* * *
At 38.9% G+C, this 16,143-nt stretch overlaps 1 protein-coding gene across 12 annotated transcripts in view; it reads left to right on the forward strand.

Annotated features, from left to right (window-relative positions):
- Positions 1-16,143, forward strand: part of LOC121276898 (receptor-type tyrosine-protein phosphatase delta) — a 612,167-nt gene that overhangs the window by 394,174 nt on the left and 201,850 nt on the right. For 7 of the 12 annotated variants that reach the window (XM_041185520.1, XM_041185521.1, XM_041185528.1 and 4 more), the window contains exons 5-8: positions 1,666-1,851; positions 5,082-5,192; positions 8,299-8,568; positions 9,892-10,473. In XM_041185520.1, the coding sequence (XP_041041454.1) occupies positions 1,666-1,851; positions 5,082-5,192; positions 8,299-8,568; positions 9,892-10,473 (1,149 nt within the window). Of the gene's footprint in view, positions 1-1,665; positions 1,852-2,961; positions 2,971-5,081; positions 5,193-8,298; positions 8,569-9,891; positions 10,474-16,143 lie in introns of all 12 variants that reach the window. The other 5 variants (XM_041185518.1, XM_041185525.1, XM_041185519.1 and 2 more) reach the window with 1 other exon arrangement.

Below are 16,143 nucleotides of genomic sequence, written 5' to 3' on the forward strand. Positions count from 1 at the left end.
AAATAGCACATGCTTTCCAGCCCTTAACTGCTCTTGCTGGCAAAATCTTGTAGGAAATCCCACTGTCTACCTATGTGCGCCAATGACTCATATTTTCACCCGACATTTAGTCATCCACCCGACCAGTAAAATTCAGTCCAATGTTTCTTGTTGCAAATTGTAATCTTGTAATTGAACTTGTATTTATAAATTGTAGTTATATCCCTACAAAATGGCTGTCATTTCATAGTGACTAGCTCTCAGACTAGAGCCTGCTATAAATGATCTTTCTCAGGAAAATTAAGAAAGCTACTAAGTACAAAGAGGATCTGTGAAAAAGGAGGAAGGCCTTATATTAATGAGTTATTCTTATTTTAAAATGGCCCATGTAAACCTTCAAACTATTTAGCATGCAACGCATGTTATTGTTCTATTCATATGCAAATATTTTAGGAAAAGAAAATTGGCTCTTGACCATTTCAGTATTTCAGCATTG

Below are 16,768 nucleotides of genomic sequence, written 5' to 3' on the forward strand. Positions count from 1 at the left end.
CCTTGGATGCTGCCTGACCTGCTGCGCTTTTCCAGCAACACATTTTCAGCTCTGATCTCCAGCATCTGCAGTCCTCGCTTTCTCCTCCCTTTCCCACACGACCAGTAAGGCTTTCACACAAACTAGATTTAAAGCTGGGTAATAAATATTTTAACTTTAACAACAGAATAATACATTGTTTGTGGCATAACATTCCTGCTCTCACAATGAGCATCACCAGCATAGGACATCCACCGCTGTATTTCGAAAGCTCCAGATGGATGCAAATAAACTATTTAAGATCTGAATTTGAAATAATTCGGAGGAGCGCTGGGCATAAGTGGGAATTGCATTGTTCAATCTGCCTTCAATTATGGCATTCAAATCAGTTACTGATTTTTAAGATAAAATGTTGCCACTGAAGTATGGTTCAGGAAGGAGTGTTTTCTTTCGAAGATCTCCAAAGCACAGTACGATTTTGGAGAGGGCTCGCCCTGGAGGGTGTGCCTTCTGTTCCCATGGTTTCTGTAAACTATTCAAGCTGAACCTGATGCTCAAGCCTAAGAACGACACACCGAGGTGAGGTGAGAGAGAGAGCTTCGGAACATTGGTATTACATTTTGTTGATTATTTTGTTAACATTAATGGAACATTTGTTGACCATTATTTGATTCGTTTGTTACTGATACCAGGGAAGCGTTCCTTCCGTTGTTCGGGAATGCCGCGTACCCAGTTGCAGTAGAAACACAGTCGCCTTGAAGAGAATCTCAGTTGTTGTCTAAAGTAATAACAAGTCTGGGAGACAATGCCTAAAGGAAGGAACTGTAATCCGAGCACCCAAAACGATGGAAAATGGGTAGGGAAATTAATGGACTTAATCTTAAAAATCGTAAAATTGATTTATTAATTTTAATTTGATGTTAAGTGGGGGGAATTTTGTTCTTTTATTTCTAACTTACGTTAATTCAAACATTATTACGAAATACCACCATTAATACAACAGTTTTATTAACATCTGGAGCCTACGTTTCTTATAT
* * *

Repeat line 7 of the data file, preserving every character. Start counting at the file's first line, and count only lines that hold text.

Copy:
CCTTGGATGCTGCCTGACCTGCTGCGCTTTTCCAGCAACACATTTTCAGCTCTGATCTCCAGCATCTGCAGTCCTCGCTTTCTCCTCCCTTTCCCACACGACCAGTAAGGCTTTCACACAAACTAGATTTAAAGCTGGGTAATAAATATTTTAACTTTAACAACAGAATAATACATTGTTTGTGGCATAACATTCCTGCTCTCACAATGAGCATCACCAGCATAGGACATCCACCGCTGTATTTCGAAAGCTCCAGATGGATGCAAATAAACTATTTAAGATCTGAATTTGAAATAATTCGGAGGAGCGCTGGGCATAAGTGGGAATTGCATTGTTCAATCTGCCTTCAATTATGGCATTCAAATCAGTTACTGATTTTTAAGATAAAATGTTGCCACTGAAGTATGGTTCAGGAAGGAGTGTTTTCTTTCGAAGATCTCCAAAGCACAGTACGATTTTGGAGAGGGCTCGCCCTGGAGGGTGTGCCTTCTGTTCCCATGGTTTCTGTAAACTATTCAAGCTGAACCTGATGCTCAAGCCTAAGAACGACACACCGAGGTGAGGTGAGAGAGAGAGCTTCGGAACATTGGTATTACATTTTGTTGATTATTTTGTTAACATTAATGGAACATTTGTTGACCATTATTTGATTCGTTTGTTACTGATACCAGGGAAGCGTTCCTTCCGTTGTTCGGGAATGCCGCGTACCCAGTTGCAGTAGAAACACAGTCGCCTTGAAGAGAATCTCAGTTGTTGTCTAAAGTAATAACAAGTCTGGGAGACAATGCCTAAAGGAAGGAACTGTAATCCGAGCACCCAAAACGATGGAAAATGGGTAGGGAAATTAATGGACTTAATCTTAAAAATCGTAAAATTGATTTATTAATTTTAATTTGATGTTAAGTGGGGGGAATTTTGTTCTTTTATTTCTAACTTACGTTAATTCAAACATTATTACGAAATACCACCATTAATACAACAGTTTTATTAACATCTGGAGCCTACGTTTCTTATAT